“Just like wine became successful around the world through a systematic rating system for taste and quality, we need to produce as many experts that can establish a similar system for makgeolli,” said Kim Dong-gyo. Kim added that makgeolli sommeliers must take the lead in developing words that can express the taste and scent of makgeolli. Makgeolli School opened an intensive course last year to train makgeolli sommeliers. For more information call: (050-5609-5609).
I prefer "fresh" or 생 makgeolli, rather than the sterilized kind. I also very much appreciate dong dong ju, which is very similar but has a different preparation process.
Because makgeolli is almost always served with food, I have determined that the food type and quality is a big factor in the overall makdeolli flavor experience. Jeonju has some of the best makgeolli side dishes that I have tried and thus is at the top of my list.
What I do not like so much in makgeolli is aspartame, a synthetic sweetening ingredient that is added to most (if not all) commercially available brands. I can taste the aspartame and it is a bit distracting to me. Does anyone know of commercially available makgeolli without aspartame?
My favorite? Seng Tak from Busan area. I think it's only available in Busan area. I am not a drinker, but i can say i have tried lots and lots of different types of drinks. As for Makgoli, Seng Tak is by far the best! It comes in a very humble looking green bottle, has no added flavor like some other Makgolis have tried by adding apple, pear, or bokbunja, but has the most smooth after taste. Look for it when you travel around Busan area!!
This is a subject about which I'm a bit passionate..
I drink Baehyejeong Nurukduga brand almost exclusively... and I drink a lot of it, too! In fact, I'm writing this post having just finished a bottle after dinner. (BTW, they also supported our SGBSC-KBC Networking Event in October with free makgeolli!)
Refer to the links on my weblogs below for an even fuller rundown...
Great links, Steven! But maybe you just killed this thread by answering all the questions too quickly. 호호
I'm definitely going to try out the Bucha brand that has no aspartame. I assume it is a "fresh" style makgeolli.... right?
I have now had a chance to try this excellent makgeolli! I have tried both the 13 degree and 10 degree versions. Because it is not "fresh" it lacks the light carbonization and live bacteria. However, it is still quite delicious and it is much more convenient because it does not have to remain refrigerated. It was also nice to escape the Aspartame aftertaste!
I still have the fruit flavored and the 16 degree versions to try. I'm really curious about the 16 degree version because that's near soju strength!
Thank you for introducing me to this great product. =D
Vince - OK, I got the answer from Baehaejung Doga (the maker of my favorite makgeolli).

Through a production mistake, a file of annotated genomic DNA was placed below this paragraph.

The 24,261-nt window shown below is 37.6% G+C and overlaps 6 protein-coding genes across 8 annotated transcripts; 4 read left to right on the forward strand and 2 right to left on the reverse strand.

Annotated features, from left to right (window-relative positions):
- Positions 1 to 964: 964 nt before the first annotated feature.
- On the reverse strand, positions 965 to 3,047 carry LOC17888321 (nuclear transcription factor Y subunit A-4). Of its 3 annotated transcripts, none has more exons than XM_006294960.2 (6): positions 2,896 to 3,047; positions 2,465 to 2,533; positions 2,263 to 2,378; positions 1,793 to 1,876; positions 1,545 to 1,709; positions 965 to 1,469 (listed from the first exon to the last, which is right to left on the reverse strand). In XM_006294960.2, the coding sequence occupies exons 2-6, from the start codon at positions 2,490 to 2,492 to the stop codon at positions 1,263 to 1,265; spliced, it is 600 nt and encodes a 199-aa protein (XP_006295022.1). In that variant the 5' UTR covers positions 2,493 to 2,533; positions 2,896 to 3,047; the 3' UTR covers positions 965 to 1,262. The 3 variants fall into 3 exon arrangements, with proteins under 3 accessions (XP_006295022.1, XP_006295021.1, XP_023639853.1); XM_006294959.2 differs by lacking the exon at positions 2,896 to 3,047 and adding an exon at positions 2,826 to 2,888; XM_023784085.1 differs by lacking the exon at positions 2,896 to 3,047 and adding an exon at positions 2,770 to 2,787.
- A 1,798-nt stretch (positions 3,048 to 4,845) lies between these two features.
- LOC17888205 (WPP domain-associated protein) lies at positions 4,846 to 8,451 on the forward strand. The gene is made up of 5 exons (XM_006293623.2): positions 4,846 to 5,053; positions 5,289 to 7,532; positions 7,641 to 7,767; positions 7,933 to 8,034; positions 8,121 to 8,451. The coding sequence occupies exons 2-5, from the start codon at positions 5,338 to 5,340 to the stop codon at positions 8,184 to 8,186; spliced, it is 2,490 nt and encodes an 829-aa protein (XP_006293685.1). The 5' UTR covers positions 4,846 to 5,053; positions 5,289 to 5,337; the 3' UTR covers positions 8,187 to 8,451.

They pointed out that "live bacteria" makgeolli and "fresh" makgeolli are different types and that any live bacteria makgeolli which is also fresh (has carbonation) is artificially carbonated. Apparently the live bacteria types can't be naturally carbonated. Baehaejung Doga also makes a "fresh" type and does so with a different process than some of the cheaper brands.
Here's the Korean answer from Baehaejung:
아마 저희 부자10도 500ml를 선물하신 것으로 추측되는데요, 그 술은 살균주이므로 당연히 생막걸리처럼 탄산이 많을수가 없으며, 살아있는 균도 생막걸리에 비해서는 적을수밖에 없습니다. 비교를 하실려면 저희 생막걸리와 다른 생막걸리하고의 비교를 해야하지 않을까 싶습니다.
타사의 살균 막걸리 중에서는 간혹 탄산 맛이 나는 것들이 있습니다. 그러나 이런 제품들은 인공적으로 탄산을 주입한 술이며 절대로 자연적일 수가 없습니다. 그리고 말씀한 것 처럼 아스파탐이 들어있습니다. 그러나 저희 부자10도는 인공감미료를 첨가하지 않으므로 단맛이 덜한 것은 사실입니다. 저희 회사는 건강지향적인 술을 만들고자 노력하므로 이런 점은 앞으로 개선해나가야 할 점이 아닌가 생각됩니다.
정리를 해드리자면, 저희 생막걸리를 포함해서 타사의 막걸리도 최근들어서는 대부분 천연탄산입니다. 그러나 살균막걸리 중에서 탄산이 있는 제품은 100% 인공적으로 탄산을 주입한 제품입니다. 그리고 타사의 제품에는 아스파탐이 들어있으며, 저희 업체 제품에는 없습니다. 마지막으로 다른 회사는 입국하고 찐쌀로 만들지만 저희 회사는 생쌀발효법과 자체개발한 누룩으로 빚는 다는 점이 틀린 점입니다.
** See my post above on January 18 for links to the makgeolli we're talking about here.
I should point out that the Buja (부자) brand in the plastic bottles is "live bacteria" type, though not "fresh" (whatever, "fresh" means).
Interestingly, and it's hard to believe I didn't realize it before, but I never consciously noticed that there's carbonation in some makgeolli but not others.
This is great news!
BTW, I have stumbled upon another brand of makgeolli available direct from the factory here in Seoul that has no aspartame. And when it is one to three days old, it is amazingly delicious. When fresh, it has almost no carbonation. But as it ages (four or more days) the bubbles appear and it starts to taste like the non-pasteurized brands you find in the refrigerator at the store.
They also offer makgolli making classes on weekends...